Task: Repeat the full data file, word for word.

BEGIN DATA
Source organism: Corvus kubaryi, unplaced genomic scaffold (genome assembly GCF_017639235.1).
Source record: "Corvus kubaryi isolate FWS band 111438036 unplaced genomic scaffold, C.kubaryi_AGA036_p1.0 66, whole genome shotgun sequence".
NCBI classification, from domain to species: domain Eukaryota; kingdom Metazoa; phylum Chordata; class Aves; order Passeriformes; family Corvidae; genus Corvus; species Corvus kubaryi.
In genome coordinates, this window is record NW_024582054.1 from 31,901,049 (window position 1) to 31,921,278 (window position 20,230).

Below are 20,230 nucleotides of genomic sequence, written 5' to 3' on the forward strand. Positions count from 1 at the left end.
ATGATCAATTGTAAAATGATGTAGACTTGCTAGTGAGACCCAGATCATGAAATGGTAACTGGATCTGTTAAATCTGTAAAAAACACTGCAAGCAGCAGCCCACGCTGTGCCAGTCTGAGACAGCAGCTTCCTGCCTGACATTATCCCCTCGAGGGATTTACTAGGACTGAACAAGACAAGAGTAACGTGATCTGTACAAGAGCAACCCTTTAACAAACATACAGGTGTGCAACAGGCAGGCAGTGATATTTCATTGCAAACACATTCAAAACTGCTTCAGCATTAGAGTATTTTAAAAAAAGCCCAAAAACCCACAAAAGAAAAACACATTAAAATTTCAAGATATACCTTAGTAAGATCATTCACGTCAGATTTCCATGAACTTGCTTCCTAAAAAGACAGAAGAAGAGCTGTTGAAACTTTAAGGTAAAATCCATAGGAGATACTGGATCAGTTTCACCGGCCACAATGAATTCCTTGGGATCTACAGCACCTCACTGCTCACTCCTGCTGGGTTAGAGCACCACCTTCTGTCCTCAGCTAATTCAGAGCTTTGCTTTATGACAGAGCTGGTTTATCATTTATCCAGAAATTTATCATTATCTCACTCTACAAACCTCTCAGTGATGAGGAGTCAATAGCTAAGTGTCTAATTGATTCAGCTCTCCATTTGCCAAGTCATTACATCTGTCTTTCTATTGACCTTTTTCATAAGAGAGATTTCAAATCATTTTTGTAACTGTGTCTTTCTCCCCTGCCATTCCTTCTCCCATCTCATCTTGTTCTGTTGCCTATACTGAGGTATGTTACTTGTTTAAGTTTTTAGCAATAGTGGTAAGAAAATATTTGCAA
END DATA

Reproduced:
Source organism: Corvus kubaryi, unplaced genomic scaffold (genome assembly GCF_017639235.1).
Source record: "Corvus kubaryi isolate FWS band 111438036 unplaced genomic scaffold, C.kubaryi_AGA036_p1.0 66, whole genome shotgun sequence".
NCBI classification, from domain to species: domain Eukaryota; kingdom Metazoa; phylum Chordata; class Aves; order Passeriformes; family Corvidae; genus Corvus; species Corvus kubaryi.
In genome coordinates, this window is record NW_024582054.1 from 31,901,049 (window position 1) to 31,921,278 (window position 20,230).

Below are 20,230 nucleotides of genomic sequence, written 5' to 3' on the forward strand. Positions count from 1 at the left end.
ATGATCAATTGTAAAATGATGTAGACTTGCTAGTGAGACCCAGATCATGAAATGGTAACTGGATCTGTTAAATCTGTAAAAAACACTGCAAGCAGCAGCCCACGCTGTGCCAGTCTGAGACAGCAGCTTCCTGCCTGACATTATCCCCTCGAGGGATTTACTAGGACTGAACAAGACAAGAGTAACGTGATCTGTACAAGAGCAACCCTTTAACAAACATACAGGTGTGCAACAGGCAGGCAGTGATATTTCATTGCAAACACATTCAAAACTGCTTCAGCATTAGAGTATTTTAAAAAAAGCCCAAAAACCCACAAAAGAAAAACACATTAAAATTTCAAGATATACCTTAGTAAGATCATTCACGTCAGATTTCCATGAACTTGCTTCCTAAAAAGACAGAAGAAGAGCTGTTGAAACTTTAAGGTAAAATCCATAGGAGATACTGGATCAGTTTCACCGGCCACAATGAATTCCTTGGGATCTACAGCACCTCACTGCTCACTCCTGCTGGGTTAGAGCACCACCTTCTGTCCTCAGCTAATTCAGAGCTTTGCTTTATGACAGAGCTGGTTTATCATTTATCCAGAAATTTATCATTATCTCACTCTACAAACCTCTCAGTGATGAGGAGTCAATAGCTAAGTGTCTAATTGATTCAGCTCTCCATTTGCCAAGTCATTACATCTGTCTTTCTATTGACCTTTTTCATAAGAGAGATTTCAAATCATTTTTGTAACTGTGTCTTTCTCCCCTGCCATTCCTTCTCCCATCTCATCTTGTTCTGTTGCCTATACTGAGGTATGTTACTTGTTTAAGTTTTTAGCAATAGTGGTAAGAAAATATTTGCAA